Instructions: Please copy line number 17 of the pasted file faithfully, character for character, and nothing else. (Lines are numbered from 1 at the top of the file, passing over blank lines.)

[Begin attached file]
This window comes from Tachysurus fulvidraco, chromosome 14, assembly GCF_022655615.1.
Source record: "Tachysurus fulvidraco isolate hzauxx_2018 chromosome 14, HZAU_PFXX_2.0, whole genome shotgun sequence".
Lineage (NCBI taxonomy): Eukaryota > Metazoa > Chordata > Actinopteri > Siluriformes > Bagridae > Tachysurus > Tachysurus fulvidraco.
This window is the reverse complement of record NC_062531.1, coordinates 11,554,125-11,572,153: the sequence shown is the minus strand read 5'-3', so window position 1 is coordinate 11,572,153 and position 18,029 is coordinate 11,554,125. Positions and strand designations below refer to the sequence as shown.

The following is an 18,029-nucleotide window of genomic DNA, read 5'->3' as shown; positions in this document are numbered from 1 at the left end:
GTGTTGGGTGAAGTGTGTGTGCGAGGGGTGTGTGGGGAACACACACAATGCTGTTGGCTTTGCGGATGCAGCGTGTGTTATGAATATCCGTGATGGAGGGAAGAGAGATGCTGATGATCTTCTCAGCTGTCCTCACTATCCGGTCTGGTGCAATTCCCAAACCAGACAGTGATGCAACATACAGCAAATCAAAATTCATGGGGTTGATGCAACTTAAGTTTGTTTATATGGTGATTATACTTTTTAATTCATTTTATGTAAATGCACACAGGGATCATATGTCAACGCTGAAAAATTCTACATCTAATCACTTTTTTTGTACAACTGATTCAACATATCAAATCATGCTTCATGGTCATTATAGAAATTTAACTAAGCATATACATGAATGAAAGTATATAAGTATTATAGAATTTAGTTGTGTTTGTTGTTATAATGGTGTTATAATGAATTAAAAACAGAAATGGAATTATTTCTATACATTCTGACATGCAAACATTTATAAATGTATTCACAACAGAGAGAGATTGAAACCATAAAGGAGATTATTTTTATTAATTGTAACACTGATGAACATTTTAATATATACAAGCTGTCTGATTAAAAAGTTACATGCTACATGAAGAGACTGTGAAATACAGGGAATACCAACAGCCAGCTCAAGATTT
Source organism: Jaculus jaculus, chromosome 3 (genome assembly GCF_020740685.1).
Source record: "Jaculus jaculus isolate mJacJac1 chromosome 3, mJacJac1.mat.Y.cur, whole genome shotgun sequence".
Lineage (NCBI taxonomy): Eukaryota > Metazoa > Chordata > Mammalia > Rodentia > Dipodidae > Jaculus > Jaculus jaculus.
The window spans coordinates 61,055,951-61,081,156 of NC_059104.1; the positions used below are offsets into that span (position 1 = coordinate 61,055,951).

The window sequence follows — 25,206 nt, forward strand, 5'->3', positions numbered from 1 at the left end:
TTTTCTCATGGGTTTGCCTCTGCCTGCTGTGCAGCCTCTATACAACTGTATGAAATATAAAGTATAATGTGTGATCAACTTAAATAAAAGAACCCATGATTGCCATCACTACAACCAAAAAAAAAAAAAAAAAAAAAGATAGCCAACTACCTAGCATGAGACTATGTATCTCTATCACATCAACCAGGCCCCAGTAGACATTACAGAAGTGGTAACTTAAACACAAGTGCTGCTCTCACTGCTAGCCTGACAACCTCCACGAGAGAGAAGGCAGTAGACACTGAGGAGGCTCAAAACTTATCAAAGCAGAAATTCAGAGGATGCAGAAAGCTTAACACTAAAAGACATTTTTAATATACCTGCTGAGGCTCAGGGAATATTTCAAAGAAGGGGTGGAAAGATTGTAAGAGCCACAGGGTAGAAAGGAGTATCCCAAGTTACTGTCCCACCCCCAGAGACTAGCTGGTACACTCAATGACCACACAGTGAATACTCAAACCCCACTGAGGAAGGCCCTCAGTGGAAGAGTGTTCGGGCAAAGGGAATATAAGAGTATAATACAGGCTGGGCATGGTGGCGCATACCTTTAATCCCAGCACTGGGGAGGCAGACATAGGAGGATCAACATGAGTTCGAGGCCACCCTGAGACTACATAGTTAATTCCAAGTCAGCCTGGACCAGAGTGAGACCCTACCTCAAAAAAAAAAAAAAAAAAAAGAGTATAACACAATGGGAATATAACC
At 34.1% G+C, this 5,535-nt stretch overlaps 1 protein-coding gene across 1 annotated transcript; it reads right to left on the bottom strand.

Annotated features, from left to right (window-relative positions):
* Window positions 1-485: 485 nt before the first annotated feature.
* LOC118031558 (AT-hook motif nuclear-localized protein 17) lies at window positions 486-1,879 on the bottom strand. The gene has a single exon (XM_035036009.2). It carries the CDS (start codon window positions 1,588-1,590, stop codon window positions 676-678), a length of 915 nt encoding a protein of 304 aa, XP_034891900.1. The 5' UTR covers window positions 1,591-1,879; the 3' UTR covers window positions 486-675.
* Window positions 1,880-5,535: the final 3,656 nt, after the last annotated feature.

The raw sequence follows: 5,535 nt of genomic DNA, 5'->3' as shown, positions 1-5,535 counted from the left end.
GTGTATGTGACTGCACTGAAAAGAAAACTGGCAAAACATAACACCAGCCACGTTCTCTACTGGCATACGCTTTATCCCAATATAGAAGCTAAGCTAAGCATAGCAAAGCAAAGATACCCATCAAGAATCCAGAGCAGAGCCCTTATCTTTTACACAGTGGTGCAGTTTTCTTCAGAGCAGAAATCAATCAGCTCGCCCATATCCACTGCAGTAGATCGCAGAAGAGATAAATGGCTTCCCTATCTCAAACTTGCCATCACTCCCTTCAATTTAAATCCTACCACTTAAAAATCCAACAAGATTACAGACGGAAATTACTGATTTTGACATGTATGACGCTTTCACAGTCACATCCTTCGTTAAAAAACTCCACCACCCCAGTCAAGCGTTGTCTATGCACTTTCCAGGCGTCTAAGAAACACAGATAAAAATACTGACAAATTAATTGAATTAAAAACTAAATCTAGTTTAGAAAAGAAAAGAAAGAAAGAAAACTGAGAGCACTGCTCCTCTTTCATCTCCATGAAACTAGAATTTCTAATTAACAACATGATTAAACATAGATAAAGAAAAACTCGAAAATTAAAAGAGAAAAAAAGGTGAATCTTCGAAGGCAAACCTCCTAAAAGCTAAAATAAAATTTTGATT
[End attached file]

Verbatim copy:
* Window positions 1,880-5,535: the final 3,656 nt, after the last annotated feature.